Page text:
The book presents you with a campaign to play through for Shadespire, with six battles, each using one of six new Battleplans found in the book. When you play through the campaign though there are slight adjustments to the Battleplans, usually based off of who won the previous game. When you link battles like this there is also a rewards phase between games where you earn extra renown, the points system for this game that lets you add models to your warband, as well as tables to roll on for your generals to see if they earn extra abilities, artifacts, or even one of three unique spells if they are a wizard. I really like this and think it embodies the best aspects of this Skirmish ruleset. Though this can definitely be played as one off games, you'll get the most out of it be linking games and watching your warband grow.

If a model dies in a game it's assumed they heal up in time for the next game, so you don't need to worry about losing models. It does say that once you have added a model to your warband you can't change them out, so make your choices carefully. The six battleplans presented here all seem pretty fun to play, with some of them being more balanced then others. In fact, they say that if you are just playing a pick up game to only use three of the battleplans instead of all six since those three battleplans are the most evenly balanced. All of the games are played on four by four foot tables instead of the normal six by four foot tables since the games are smaller. They also mention that while these battleplans are best for Skirmish you can realistically modify any existing battleplan to use by shrinking the table size and possibly making a few other adjustments. Seize the Relic seems like the most fun battleplan, and is definitely one of the ones I will be trying out. You can see them playing the battleplan on the Warhammer Twitch channel from past week. It has a real ticking clock feel to it that adds a ton of drama.

The rules for picking your warband are pretty simple. As mentioned before, everything must be picked from the same Grand Alliance and you use renown points instead of the points found in the General's Handbook or your Battletome. They recommend starting out at 25 renown points for campaign, since your warband will grow over the course of the linked games. For pick up games they suggest anywhere from 50 to 100 renown, with a 50 renown point game taking about an hour to play. You pick models individually instead of as units, which means, for example, you can take a Lord-Celestant, two Retributors, a Prosecutor, and three Liberators. The only restriction is that you can't take any warscroll more than once. The warscrolls available and the renown cost per model are all listed here, and each one has a minimum size and a maximum size. For example, the Spirit Host warscroll has a minimum size of one model, and a max of three. So in a Skirmish warband I can only ever take three Spirit Hosts because I cannot repeat warscrolls. This also means you can only take one of each hero.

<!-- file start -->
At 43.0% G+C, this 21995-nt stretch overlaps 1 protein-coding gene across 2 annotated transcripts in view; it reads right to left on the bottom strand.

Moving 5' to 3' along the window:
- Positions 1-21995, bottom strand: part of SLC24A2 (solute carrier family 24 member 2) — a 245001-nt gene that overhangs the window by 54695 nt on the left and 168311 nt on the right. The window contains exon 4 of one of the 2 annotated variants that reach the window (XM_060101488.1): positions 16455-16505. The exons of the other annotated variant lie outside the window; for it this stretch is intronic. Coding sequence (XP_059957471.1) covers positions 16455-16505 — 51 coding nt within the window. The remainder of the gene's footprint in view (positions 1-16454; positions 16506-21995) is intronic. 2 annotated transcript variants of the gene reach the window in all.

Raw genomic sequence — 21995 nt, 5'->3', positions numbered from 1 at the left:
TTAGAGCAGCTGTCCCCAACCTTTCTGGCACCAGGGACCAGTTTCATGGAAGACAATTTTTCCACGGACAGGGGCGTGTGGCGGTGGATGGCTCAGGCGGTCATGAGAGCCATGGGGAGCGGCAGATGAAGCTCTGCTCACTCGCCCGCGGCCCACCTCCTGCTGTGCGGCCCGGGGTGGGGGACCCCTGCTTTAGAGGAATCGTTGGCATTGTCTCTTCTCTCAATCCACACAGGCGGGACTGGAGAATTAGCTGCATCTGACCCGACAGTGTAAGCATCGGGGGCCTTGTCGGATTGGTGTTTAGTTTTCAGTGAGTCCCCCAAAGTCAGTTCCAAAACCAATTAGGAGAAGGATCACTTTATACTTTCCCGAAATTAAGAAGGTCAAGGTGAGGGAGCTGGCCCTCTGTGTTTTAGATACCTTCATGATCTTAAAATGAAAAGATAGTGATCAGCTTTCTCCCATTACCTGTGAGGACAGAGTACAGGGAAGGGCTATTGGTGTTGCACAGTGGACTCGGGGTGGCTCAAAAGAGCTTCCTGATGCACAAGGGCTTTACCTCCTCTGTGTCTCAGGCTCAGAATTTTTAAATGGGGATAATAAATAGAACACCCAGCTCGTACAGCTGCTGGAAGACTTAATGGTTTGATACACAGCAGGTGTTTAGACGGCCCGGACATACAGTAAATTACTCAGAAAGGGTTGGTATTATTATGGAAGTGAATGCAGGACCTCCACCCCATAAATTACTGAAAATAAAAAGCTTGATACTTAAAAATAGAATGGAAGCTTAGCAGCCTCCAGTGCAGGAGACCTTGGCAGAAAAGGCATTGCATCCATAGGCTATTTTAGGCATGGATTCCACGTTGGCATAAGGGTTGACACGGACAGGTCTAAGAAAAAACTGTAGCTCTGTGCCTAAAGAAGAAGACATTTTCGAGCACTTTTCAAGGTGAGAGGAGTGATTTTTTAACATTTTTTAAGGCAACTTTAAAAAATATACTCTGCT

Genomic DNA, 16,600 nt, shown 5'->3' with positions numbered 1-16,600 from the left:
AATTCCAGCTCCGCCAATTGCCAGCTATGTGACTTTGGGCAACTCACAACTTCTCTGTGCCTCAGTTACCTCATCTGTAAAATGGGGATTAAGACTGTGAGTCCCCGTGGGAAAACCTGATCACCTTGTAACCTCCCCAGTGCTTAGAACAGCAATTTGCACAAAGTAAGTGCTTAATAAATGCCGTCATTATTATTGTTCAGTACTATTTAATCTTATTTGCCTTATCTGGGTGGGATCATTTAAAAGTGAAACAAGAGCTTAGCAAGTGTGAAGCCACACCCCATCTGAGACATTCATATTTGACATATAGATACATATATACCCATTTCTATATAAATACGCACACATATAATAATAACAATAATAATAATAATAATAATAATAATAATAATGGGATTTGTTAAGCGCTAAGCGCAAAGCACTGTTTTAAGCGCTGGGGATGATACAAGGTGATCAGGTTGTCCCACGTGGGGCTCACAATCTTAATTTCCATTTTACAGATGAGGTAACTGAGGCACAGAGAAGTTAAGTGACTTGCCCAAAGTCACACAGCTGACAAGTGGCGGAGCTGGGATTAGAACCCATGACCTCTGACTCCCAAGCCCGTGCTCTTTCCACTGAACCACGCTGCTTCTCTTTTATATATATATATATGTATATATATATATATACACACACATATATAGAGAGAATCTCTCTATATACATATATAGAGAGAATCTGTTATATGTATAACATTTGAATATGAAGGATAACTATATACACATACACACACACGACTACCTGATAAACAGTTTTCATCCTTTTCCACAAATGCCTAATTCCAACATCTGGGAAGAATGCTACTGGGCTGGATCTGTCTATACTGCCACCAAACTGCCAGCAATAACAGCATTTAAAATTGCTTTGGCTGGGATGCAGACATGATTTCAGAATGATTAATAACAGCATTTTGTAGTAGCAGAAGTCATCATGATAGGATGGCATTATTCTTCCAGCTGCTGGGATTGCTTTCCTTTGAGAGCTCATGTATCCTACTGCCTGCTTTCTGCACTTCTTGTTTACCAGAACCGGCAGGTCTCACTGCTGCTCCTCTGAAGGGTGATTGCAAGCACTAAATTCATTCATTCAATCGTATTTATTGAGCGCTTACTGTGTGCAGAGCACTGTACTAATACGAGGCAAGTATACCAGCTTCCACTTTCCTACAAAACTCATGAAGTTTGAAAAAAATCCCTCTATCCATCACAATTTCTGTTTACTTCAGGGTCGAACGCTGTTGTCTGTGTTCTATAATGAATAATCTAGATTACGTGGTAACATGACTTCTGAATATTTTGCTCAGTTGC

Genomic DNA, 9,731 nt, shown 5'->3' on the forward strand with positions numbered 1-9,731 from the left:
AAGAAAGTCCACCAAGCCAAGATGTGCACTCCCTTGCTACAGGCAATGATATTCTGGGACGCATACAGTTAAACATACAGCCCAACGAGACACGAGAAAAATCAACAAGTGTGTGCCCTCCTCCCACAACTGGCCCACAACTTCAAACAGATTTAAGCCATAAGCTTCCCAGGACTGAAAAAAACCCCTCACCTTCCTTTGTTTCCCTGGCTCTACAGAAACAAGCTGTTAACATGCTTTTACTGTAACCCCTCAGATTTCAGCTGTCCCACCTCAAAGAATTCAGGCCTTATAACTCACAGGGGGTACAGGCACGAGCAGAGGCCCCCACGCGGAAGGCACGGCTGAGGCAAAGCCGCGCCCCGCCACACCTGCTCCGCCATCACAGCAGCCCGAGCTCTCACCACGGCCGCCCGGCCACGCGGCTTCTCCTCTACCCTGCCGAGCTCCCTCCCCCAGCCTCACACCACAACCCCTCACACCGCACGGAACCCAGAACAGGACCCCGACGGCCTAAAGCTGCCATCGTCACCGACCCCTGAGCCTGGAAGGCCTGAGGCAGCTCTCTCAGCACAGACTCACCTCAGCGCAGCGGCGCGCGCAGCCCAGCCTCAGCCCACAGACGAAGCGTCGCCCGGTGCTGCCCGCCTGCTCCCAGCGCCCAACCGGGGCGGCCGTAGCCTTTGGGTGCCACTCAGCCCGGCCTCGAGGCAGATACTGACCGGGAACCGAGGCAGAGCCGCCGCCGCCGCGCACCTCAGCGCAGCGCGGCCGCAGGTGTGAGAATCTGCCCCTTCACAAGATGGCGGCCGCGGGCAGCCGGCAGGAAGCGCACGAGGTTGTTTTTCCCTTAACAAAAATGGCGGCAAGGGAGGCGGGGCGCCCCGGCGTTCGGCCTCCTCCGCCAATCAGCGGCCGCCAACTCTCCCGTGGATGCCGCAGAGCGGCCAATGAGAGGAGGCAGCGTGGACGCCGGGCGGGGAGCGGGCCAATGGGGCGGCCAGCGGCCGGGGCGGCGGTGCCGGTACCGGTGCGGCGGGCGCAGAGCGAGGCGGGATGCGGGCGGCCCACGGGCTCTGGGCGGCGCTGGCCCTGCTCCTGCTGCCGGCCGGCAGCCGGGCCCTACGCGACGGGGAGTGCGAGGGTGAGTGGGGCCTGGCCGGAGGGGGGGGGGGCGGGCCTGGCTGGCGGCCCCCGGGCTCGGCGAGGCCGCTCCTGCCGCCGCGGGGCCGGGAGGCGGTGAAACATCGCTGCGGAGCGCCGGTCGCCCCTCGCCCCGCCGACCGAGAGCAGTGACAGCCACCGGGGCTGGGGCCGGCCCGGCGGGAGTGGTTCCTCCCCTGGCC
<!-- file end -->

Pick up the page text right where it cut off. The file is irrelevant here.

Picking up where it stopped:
Almost every faction is represented here, but all of the big models are left out. This is a Skirmish game, so monsters would be a little odd. About the biggest it goes are the Ironjawz Megaboss, Ogors, Dracothian Guard, and the like. Also, none of the compendium models are included, so no Tomb Kings or Brettonians, but fear not, for I have cracked the code! It's actually fairly easy to figure out once you start comparing the renown cost of models to their points cost in normal games of AoS.

Here is the "secret" formula to figure out the renown cost of any model in AoS:

For units divide the points cost of the unit by the number of models in it. So, for Ushabti for example, I would divide their Matched Play points cost of 120 by the unit size of 3 giving me 40 points per model. I then take this number and divide it by 5, giving me a renown cost of 8 renown for a single Ushabti model.

So for units it's: unit cost/unit size = cost per model. Cost per model/5 = Renown cost.

For heroes or single model units it's just their points cost divided by 5.

There you have it! Want to use some models in Skirmish that aren't included in the book? Just use those formulas above to figure out their renown cost and ask you opponent it it's okay to use them. There are a few instances where it looks like the game designers changed a unit's renown to be higher or lower, but these are the rare exceptions. For all we know this could actually be reflecting changes in their points cost that we'll be seeing in the General's Handbook 2. I'm looking at you Kurnoth Hunters (looks like they could potentially be going up to 220 points per unit).

After that we get a warband roster sheet you can photocopy to use in your games, and that's the book. It's short and sweet and, from what I can tell, an extremely fun looking game! I will definitely be using my Nighthaunts and Stormcast in it and will work out the renown points so I can use my Tomb Kings as well. The rules are simple but work perfectly. Being so close to the regular AoS rules is a great way to get new players into the hobby since they can then transition to larger games once their warband gets large enough and they won't need to learn a whole new ruleset. It's good for us veteran AoS players too since, well, we won't have to learn a whole new ruleset either. I wouldn't be surprised if future Battletomes also have the renown points for the army printed in them alongside the Matched Play points and the Path to Glory tables.

This is a great value at only $10 and adds a fun new way to use your AoS armies or gives you the perfect excuse to paint a few models from an army you have been eyeing. I loved the lore for Shadespire in it and definitely look forward to reading even more about this city and Shyish in general. There are also some cool photos of models in skirmish settings, like you would expect from any GW publication. All in all, I don't see why any AoS players out there wouldn't want to pick this book up, it's awesome and extremely well priced. So, gather up your warband and I'll meet you in Shadespire!

Until next time,

Tyler M.